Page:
7. El Tacorrido
A tiny drive-thru taco joint with a straightforward menu, El Tacorrido’s al pastor is one of the most popular items. The consistency of the pork tastes like it was ground up, then cubed before being cooked, which gave it a lighter consistency in general. It was also a tad light on the overall flavor, though it made up for it with a spicy kick that’s uncommon in most al pastor. Still, it was delicious, and when doused with their molcajete salsa, it was a delectable option that was a little left-of-center — as well as a bit higher on the Scoville scale when compared to the rest of this list.
6. Matt’s El Rancho
With their first location opening back in 1952, Matt’s El Rancho founder Matt Martinez has a history in Austin dating back to the early 1920s. Today, their bustling restaurant seats over 500, and boasts some of the city’s most sought after Tex-Mex. As far as their al pastor, the pork and pineapple come wrapped in house-made corn tortillas, with an onion and cilantro mixture served up on a bed of lettuce on the side. There’s a distinct, almost elevated approach to their al pastor, with its flavored pork and pineapple seared together, marrying the contrasting flavors.
While al pastor isn’t generally categorized as a gourmet taco variety, Matt’s El Rancho’s execution is about as close as you can get.
5. Maria’s Taco XPress
An always reliable entry from Austin’s self-proclaimed taco queen, Maria’s Taco XPress offers up an al pastor taco that has become synonymous with her restaurant, and for good reason. The pork leans on the drier side, which really adds the right amount of crunch, and is balanced out with warm chunks of fresh pineapple. Guy Fieri famously called their al pastor “dynamite,” and while it fell short of taking me to the heart of Flavortown, it definitely ranks as some of this Austin’s best tortilla-wrapped comfort food.
4. El Taquito
Specializing in smaller servings more akin to traditional street tacos, when I ordered the single al pastor with everything on it from El Taquito, I was asked “even pineapple?” This seemed to indicate there are patrons who opt out of this essential ingredient. Rather than speculate what could possibly be wrong with them, there’s so much that this entry gets right. The tiny chunks of pork are perfectly caramelized, and the whole thing is brought to life with the smattering of fresh, cold pineapple smattered across the top.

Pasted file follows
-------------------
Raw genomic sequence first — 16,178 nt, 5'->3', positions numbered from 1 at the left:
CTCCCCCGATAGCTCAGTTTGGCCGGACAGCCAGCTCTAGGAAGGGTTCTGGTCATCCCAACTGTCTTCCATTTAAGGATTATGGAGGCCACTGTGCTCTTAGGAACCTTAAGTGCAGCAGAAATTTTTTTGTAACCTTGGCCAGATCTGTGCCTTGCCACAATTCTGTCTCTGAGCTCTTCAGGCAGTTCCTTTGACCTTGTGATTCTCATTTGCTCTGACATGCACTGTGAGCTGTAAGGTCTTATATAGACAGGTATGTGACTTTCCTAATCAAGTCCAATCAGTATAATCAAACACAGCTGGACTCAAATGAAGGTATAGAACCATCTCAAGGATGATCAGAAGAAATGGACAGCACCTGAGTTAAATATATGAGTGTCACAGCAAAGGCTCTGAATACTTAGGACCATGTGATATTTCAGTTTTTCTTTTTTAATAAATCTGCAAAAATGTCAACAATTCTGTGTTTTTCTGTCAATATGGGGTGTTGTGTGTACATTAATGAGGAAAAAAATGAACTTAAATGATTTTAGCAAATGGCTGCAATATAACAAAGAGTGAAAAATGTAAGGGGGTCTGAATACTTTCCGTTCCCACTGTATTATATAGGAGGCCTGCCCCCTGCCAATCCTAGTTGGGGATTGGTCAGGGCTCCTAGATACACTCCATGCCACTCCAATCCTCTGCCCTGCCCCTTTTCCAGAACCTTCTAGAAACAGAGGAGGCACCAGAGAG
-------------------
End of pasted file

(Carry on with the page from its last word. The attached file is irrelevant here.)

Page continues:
This one was a dynamite blending of the myriad flavors that come together to make a near-perfect al pastor.
3. Al Pastor
It would make sense that the restaurant that takes its name from the very taco I was geeking out on would rank as one of the best. With over 30 years in business, and boasting one of the oldest food trucks in town (located just out front), Al Pastor has an entire section of their menu dedicated to a variety al pastor offerings. As for the taco itself, it’s wrapped in a house-made flour tortilla, and the pork is marinated to the point it has a reddish hue. It comes out bursting with flavor, with the right amount of crunch, and is topped off with onions, cilantro, and fresh pineapple. Normally it would lose some points for the fact that the tortilla started to tear about halfway through, but it was just too good to let such a mild setback ruin the experience.
2. Casa Vallarta
An out-of-the-way Tex-Mex place on a road dotted with industrial businesses, Casa Vallarta has the unassuming look that you might expect from one of Austin’s best-kept secrets. Inside is a different story: The place is always bustling. It was so busy when I arrived that I opted for a to-go order rather than wait for a table to clear out. As soon as I got home, I was treated to one of the most flavorful tacos I’d ever tasted. Despite being absent the fresh pineapple, the citrus flavor was alive and well throughout the marinade. Balanced out with the perfect sprinkling of diced onions and cilantro, it was about as perfect as al pastor can get.
1. Taqueria Olivias
This is, by definition, a complete upset victory. This tiny taco truck is only occasionally parked in front of lawnmower repair shop a few blocks from my house. Along with its infrequent presence, the al pastor lacks any pineapple, which admittedly breaks all the rules I’ve put in place thus far. Still, the pork is delicious and tender, fried up to perfection, with the right amount of onions and cilantro wrapped up in a corn tortilla (flour is not an option here). Despite its significant deviation, the al pastor at Taqueria Olivias remain my go-to al pastor. At least when the truck can be found.
When the truck is gone, I clearly have plenty of solid options. Besides, with a good taco, the “finding” is half the fun.